Key Insights from the NCSC’s Vulnerability Management Guidance 

Saeed Abbasi

Last updated on: April 16, 2024

In a world increasingly surrounded by cyber threats, the UK’s National Cyber Security Centre (NCSC) offers vital guidance on Vulnerability Management, providing clear and actionable advice for tackling cyber threats. Their recommendations are essential for organizations to understand and mitigate vulnerabilities, from configuration flaws to software defects. This involves a systematic approach to identifying vulnerabilities, assessing exposure, and enhancing the effectiveness of software updates and security measures. The NCSC’s guidance simplifies the complex task of cyber defense, emphasizing regular updates and the importance of a proactive security posture to create a safer digital environment. 

Qualys’ Threat Research Unit’s (TRU) analysis of anonymized vulnerability data underscores the importance of organizational defense strategies. In 2023, the UK’s analysis of vulnerabilities revealed that internal vulnerabilities were approximately 43.6 times more prevalent than external vulnerabilities. The data indicates that exposures linked to internal assets greatly outnumbered those associated with external assets, highlighting the critical importance of internal security measures to mitigate risks effectively. 

The average time to address these vulnerabilities stood at 17 days, with internal issues resolved slightly quicker at 15 days compared to 17 days for external vulnerabilities. Remediation times also varied by customer type: consultants were the quickest, patching vulnerabilities in 12.06 days, while enterprises took the longest at 21.88 days, and SMBs averaged 14.96 days. 

These findings emphasize the essential nature of continuous vigilance and the integration of sophisticated technologies to effectively counter digital vulnerabilities, highlighting the necessity for prompt and effective cybersecurity measures. 

This blog aims to delve into the nuances of the NCSC’s recommendations, highlighting its significance in fostering a more secure and resilient environment. 

Update Management and Automating for Enhanced Cybersecurity 

Updating software is fundamental to securing IT systems. Organizations should adopt a policy of updating by default and aiming for automatic and timely updates. This approach is crucial because updates can significantly mitigate security risks. Here is the highlighted guidance by the National Cyber Security Centre (NCSC):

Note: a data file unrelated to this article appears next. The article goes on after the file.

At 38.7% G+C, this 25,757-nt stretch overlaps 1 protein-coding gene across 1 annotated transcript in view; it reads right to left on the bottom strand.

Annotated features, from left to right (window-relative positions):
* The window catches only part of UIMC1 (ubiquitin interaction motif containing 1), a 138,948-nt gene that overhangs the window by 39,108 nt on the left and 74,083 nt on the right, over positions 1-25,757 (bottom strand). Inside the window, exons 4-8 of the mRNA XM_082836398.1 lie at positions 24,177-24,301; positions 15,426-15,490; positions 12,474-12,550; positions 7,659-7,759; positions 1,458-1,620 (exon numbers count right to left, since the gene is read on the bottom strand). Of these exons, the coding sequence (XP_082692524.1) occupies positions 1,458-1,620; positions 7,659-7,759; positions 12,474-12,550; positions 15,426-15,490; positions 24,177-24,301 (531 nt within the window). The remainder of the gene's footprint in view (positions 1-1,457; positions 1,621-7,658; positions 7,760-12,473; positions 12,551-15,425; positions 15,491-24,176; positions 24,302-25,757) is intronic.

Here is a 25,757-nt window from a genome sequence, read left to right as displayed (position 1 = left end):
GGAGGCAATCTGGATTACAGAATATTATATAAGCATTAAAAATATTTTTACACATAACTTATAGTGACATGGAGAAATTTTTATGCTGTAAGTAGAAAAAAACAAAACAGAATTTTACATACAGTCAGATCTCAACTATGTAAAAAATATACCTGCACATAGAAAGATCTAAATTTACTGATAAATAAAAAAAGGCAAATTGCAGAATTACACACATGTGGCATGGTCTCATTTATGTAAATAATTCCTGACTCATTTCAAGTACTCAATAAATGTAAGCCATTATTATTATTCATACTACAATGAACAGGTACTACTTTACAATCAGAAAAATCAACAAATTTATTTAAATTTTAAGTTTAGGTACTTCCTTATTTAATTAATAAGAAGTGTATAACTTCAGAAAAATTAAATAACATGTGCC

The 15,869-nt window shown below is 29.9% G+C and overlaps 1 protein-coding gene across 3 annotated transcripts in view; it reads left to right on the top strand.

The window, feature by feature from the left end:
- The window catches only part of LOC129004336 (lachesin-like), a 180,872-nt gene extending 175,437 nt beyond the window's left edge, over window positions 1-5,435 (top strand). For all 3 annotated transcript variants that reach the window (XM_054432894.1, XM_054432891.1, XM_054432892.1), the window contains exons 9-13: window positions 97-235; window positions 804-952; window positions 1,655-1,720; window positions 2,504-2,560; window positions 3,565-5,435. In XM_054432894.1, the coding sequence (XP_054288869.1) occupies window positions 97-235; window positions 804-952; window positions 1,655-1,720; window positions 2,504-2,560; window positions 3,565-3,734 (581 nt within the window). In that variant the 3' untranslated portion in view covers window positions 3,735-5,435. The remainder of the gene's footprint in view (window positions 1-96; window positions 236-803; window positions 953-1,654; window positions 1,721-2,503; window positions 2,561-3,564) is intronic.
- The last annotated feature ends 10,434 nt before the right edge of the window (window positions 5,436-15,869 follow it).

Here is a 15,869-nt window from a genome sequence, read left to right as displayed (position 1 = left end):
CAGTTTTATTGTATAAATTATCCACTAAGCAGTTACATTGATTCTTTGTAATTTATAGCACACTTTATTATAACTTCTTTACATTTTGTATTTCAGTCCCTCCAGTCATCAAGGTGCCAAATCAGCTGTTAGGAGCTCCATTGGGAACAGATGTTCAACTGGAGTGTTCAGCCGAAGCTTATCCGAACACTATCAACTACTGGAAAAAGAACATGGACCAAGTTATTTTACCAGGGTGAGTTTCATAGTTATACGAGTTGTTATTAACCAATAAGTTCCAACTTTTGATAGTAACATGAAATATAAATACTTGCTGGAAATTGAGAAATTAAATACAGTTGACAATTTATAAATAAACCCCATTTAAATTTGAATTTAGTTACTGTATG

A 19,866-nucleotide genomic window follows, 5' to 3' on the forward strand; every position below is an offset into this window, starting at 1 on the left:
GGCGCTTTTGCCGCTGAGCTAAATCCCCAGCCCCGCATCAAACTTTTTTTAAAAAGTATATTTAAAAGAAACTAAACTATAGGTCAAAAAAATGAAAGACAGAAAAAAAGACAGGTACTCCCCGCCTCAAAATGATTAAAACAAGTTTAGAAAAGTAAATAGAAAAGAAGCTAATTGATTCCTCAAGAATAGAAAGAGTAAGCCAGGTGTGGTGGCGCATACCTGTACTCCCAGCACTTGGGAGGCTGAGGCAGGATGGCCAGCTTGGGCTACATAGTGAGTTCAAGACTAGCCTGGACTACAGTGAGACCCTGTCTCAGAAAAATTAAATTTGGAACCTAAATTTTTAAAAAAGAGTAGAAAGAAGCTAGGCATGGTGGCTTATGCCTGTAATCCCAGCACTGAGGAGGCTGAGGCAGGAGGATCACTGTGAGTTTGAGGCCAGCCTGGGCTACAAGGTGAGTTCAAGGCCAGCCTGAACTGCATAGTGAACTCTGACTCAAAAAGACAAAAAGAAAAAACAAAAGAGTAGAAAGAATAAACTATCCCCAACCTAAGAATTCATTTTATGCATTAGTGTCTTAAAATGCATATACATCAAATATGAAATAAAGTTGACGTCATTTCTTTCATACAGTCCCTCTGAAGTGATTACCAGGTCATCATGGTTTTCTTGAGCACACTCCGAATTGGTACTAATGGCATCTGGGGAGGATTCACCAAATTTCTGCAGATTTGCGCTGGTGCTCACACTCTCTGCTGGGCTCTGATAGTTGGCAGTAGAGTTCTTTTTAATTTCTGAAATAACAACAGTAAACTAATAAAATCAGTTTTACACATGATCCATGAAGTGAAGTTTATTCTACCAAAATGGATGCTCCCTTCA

• It is advised to install all updates promptly to avoid vulnerabilities. 
  • Ensuring updates from trusted sources, like vendor support websites, is essential. Verifying the hash or checksum before installation can provide additional security. 
  • Testing is critical; organizations should test system updates without delaying the rollout. This can be achieved through phased or canary deployment models. 
  • The NCSC provides timelines for different types of systems, emphasizing rapid updates to outpace attackers. These timelines vary from 5 days for internet-facing services to 14 days for internal/air-gapped systems. 
  • In scenarios where vulnerabilities are being actively exploited, expediting the update process is critical to protect against attacks. 

The essence of effective update management lies in automating updates, ensuring they are sourced reliably, and adhering to best-practice timelines. These practices enhance security and position organizations to respond swiftly to emerging threats. By incorporating structured testing and rollout strategies, businesses can navigate the complexities of update management, ensuring their systems remain robust against vulnerabilities. 

Asset Discovery and Vulnerability Management 

Identifying Assets is crucial for effective vulnerability management. It involves understanding what systems and software your organization has, who is responsible for them, and identifying vulnerabilities. The NCSC emphasizes the importance of asset discovery to monitor systems, services, cloud infrastructure, mobile devices, hardware, and software and advocates for a comprehensive approach to avoid missing or conflating categories with distinct requirements. 

Asset Discovery should be an ongoing process, with automation playing a pivotal role in focusing on results and supporting other cybersecurity functions, such as incident response.  

In addition, managing obsolete and extended-support products is critical; migrating to a supported product is advised for outdated products, whereas extended-support products may require manual updates and do not receive fixes for all vulnerabilities. Furthermore, configuration management is essential for maintaining security and operation efficiency.  

This process, combined with asset discovery and update management, provides situational awareness of all assets’ software and firmware versions. 

Assess, Triage, and Prioritize Vulnerabilities